Slow movements is the collective name for heterogeneous organizations covering many areas of life that oppose fast-paced consumer society. The first slow movement, called “slow food”, was launched by Carlo Petrini in Italy in 1986 to set them against fast food restaurants, which were gradually gaining ground in Europe. In 1999, Geir Berthelsen had a vision of a whole slow planet when he founded The World Institute of Slowness, while in his book In Praise of Slowness published in 2004, Carl Honoré defined slowness as a principle affecting all walks of life.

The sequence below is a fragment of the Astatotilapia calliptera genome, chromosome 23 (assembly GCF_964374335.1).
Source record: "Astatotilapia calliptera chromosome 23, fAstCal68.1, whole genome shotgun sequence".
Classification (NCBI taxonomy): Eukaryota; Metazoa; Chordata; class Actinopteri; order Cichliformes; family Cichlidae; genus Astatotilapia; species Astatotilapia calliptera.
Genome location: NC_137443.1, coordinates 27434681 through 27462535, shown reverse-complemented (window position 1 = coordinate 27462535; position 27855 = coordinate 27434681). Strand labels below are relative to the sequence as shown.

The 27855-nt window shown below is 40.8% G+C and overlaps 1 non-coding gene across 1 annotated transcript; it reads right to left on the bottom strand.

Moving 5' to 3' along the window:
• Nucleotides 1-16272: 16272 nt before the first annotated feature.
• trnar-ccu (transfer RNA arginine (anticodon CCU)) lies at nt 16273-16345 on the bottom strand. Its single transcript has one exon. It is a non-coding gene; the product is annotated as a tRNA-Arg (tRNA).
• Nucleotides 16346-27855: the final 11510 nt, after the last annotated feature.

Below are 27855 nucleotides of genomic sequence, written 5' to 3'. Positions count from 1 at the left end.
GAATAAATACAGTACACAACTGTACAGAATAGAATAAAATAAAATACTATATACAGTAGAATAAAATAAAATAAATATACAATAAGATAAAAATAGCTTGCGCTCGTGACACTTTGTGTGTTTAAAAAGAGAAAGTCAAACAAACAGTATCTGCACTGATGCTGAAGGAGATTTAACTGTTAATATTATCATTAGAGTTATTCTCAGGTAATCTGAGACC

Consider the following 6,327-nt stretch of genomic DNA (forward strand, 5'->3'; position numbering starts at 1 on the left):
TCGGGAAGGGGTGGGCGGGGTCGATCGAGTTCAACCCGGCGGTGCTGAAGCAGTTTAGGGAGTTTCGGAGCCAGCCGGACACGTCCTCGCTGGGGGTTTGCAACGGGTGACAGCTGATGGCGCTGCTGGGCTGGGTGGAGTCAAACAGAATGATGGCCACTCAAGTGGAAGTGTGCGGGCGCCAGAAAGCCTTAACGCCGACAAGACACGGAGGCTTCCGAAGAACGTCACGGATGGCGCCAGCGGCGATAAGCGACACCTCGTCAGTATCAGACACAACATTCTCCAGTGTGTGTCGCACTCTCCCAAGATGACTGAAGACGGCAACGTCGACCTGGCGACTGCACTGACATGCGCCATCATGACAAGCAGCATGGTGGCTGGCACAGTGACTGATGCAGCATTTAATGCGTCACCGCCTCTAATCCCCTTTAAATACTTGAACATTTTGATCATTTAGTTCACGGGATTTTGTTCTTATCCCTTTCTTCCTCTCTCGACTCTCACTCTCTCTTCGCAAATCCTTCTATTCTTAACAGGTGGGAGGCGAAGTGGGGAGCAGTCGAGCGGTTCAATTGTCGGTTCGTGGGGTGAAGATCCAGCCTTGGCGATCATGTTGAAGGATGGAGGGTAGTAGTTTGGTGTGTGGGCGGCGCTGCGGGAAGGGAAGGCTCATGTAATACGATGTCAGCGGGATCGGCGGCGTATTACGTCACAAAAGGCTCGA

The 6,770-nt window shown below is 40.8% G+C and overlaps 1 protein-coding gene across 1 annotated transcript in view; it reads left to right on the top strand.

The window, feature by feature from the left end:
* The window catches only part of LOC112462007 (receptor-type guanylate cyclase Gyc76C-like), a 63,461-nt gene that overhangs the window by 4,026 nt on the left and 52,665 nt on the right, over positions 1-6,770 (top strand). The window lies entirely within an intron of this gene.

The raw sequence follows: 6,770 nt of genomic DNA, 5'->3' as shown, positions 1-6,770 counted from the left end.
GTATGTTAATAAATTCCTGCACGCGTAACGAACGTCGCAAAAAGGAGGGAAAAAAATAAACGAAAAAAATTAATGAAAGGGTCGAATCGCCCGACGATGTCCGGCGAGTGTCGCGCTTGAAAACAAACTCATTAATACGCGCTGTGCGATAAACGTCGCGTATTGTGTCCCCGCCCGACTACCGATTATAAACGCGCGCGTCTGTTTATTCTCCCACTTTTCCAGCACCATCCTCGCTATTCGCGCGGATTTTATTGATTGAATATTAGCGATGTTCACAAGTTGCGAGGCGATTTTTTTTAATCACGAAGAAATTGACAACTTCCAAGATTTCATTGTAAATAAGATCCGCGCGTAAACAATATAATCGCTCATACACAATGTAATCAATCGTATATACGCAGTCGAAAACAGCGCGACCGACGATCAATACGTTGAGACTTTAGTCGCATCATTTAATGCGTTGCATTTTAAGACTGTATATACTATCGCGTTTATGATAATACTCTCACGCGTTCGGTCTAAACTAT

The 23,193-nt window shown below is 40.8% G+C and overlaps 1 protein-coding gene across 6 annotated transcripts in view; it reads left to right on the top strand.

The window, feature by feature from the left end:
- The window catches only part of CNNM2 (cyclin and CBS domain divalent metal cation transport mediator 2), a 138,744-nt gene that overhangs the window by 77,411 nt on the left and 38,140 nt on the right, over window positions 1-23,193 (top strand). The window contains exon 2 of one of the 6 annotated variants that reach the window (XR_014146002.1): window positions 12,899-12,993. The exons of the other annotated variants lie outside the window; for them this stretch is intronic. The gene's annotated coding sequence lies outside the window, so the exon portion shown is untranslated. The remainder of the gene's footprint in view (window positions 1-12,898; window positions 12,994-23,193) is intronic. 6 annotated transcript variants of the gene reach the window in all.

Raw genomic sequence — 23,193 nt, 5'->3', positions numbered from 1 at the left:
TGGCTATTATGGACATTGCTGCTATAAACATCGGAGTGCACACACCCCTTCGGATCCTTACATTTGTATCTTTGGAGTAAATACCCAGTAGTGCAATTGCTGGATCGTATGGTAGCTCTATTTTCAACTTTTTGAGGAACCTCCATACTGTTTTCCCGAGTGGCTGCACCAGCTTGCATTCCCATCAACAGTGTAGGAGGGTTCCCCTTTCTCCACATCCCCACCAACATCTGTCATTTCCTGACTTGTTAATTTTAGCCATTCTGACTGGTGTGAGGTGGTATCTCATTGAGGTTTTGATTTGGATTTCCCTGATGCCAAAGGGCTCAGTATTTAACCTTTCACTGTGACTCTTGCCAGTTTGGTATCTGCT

Instead of constantly rushing, busy working, hustling and “multitasking”, slow life encourages you to do fewer tasks and activities, but to do it in the best possible way, being present at the moment in different areas of our lives. Slow food emphasizes eating quality food bought at farmers’ markets rather than fast food, and enjoying delicious meals with others. Instead of mass-produced, poor-quality clothing, which becomes obsolete in a month or two, followers of slow fashion support buying or making more expensive but durable, well-tailored clothing once in a while. Similarly, the principles of slowness can be applied to the field of travel, parenting, work, or health.